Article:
An American Airlines flight from John F. Kennedy International Airport in New York City to Los Angeles last week was forced to make an emergency stop at Kansas City International. Why? Because a female passenger wouldn’t stop singing Whitney Houston’s version of “I Will Always Love You.”

KCTV5 out of Kansas City reported the local airport’s spokesman Joe McBride confirming that the disruptive passenger was removed at the stop for “interfering with the flight crew.” He also said a federal air marshal on the plane subdued, handcuffed and escorted her from the aircraft.

Woman Removed from American Airlines Flight for Singing I Will Always Love You

(Image: YouTube screenshot)

While in Kansas City, the budding singer of the classic song, originally written by Dolly Parton, was interviewed by authorities and did not receive any charges. However, KCTV5 reported that the crew would not continue to fly with her, so she had to make other arrangements on to her final destination.

Woman Removed from American Airlines Flight for Singing I Will Always Love You

Whitney Houston waves to the crowd at the 36th Annual Grammy Awards in New York 01 March 1994 after she was honored for Record of the Year, “I’ll Always Love You,” and Album of the Year, the soundtrack from the film “The Bodyguard.” At rear is her producer David Foster, who shared the honors with her. Houston died February 11, 2012. (Photo: POOL/AFP/Getty Images)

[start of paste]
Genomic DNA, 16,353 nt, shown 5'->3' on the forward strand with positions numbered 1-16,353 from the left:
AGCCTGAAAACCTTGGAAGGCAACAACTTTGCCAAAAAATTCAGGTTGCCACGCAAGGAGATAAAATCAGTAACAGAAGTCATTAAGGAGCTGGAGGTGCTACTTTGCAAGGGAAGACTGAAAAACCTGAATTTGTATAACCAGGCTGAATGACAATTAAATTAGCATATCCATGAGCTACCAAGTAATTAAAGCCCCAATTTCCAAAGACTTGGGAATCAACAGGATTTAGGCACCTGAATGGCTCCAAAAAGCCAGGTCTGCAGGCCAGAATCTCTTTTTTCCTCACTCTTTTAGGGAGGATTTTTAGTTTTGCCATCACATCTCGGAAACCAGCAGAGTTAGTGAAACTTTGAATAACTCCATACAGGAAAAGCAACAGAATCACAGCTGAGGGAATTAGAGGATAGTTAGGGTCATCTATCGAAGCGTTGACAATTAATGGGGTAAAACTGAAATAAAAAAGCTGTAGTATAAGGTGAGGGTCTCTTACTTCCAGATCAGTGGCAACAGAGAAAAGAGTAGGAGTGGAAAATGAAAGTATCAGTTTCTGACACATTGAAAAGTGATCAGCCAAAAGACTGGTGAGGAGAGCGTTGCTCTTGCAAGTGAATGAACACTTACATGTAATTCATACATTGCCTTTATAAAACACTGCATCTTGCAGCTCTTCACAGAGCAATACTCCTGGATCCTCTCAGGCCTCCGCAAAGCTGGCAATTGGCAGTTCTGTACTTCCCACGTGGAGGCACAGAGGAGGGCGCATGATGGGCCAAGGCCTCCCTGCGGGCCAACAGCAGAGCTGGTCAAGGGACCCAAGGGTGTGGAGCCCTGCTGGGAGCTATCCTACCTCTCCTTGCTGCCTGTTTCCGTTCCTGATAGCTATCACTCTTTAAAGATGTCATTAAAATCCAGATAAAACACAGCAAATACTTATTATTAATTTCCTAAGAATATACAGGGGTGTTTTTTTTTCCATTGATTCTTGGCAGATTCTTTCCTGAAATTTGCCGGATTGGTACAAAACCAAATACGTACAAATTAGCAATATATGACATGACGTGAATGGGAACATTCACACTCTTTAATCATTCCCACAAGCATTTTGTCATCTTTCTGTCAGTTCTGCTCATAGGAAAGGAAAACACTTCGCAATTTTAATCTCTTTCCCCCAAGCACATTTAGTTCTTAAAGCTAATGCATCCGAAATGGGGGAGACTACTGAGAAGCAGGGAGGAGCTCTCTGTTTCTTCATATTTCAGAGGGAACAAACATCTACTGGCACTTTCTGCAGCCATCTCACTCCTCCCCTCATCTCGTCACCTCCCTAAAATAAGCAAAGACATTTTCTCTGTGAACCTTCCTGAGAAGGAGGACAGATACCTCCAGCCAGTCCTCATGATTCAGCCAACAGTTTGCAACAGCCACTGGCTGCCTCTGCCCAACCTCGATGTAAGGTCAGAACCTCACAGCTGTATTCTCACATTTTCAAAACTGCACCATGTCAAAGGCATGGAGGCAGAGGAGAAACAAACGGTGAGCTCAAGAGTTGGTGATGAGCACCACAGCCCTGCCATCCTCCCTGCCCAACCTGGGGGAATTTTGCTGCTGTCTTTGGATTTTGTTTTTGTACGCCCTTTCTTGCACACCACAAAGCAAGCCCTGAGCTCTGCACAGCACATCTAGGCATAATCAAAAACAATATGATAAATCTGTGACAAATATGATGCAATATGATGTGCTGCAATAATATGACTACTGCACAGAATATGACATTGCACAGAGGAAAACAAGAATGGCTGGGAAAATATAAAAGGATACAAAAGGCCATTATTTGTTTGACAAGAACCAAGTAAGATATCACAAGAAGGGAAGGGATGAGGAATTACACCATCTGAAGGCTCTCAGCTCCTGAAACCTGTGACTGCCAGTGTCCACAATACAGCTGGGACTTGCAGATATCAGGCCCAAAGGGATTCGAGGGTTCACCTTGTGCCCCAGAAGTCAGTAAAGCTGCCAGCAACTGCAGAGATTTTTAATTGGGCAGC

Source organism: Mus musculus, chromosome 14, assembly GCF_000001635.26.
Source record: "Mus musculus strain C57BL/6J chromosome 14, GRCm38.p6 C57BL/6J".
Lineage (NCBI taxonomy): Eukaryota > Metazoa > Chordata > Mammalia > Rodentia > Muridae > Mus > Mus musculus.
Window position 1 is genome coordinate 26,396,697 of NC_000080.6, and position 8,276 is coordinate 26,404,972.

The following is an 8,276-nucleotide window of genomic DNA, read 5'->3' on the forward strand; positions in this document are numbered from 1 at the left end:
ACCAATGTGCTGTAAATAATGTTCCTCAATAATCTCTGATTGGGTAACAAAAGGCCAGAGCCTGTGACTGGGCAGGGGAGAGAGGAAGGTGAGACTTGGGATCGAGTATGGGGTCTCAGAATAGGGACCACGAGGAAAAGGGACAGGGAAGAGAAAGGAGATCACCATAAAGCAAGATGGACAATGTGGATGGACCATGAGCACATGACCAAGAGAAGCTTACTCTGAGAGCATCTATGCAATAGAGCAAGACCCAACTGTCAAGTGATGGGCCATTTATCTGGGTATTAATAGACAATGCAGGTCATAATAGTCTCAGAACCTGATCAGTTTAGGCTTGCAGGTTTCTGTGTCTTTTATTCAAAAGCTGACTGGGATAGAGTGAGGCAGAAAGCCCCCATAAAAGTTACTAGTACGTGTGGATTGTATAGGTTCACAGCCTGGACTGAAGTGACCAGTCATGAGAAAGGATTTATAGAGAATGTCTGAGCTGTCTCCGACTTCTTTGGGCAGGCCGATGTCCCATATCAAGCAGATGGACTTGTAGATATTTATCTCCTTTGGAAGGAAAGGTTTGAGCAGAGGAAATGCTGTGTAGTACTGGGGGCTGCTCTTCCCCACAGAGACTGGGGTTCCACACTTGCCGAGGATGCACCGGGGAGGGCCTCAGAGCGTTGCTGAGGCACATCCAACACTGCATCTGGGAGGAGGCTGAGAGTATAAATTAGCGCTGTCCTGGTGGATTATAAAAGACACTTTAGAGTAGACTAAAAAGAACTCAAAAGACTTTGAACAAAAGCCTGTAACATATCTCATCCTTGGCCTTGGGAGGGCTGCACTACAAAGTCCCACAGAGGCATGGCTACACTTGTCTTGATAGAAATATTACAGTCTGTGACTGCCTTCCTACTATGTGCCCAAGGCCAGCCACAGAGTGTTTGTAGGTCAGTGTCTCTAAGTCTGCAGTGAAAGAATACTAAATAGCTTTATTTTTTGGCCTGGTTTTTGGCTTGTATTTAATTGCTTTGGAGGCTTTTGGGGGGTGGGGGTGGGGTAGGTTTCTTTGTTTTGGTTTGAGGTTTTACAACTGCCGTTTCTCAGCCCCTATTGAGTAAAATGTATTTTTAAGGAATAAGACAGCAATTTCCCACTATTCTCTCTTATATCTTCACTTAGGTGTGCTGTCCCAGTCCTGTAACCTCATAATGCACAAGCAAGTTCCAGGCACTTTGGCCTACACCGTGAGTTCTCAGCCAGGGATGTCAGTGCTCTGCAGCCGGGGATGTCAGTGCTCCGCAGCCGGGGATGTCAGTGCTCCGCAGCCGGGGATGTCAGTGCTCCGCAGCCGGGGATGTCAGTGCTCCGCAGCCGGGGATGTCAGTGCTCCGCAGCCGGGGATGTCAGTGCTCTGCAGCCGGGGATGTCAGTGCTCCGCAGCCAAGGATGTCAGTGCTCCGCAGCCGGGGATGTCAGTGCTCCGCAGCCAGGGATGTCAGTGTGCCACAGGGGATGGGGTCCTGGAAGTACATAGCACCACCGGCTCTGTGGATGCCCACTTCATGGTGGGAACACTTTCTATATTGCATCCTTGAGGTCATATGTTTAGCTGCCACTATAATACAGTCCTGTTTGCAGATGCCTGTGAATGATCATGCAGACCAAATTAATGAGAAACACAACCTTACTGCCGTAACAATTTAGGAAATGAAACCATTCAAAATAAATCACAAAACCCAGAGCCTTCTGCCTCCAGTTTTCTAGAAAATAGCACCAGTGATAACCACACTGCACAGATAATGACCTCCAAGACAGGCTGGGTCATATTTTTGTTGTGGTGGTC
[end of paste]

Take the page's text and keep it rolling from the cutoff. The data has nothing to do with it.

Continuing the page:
Here’s a video of the woman leaving the plane while still singing the song Houston made famous in the 1992 film “The Bodyguard”:

Interestingly, commenters are pointing out how the flight attendant can be heard reprimanding passengers taking photos or video of the woman she was making her exit. TheBlaze reported about a travel blogger being kicked off a United Airlines flight for snapping a photo earlier this year.

Airlines’ policies determine whether or not they will allow photos or video to be taken on the plane.

American Airline’s policy states that photos and video may be taken for the purpose of recording personal events only.

“Photography or video recording of airline personnel, equipment, or procedures is strictly prohibited.”

(H/T: Daily Mail)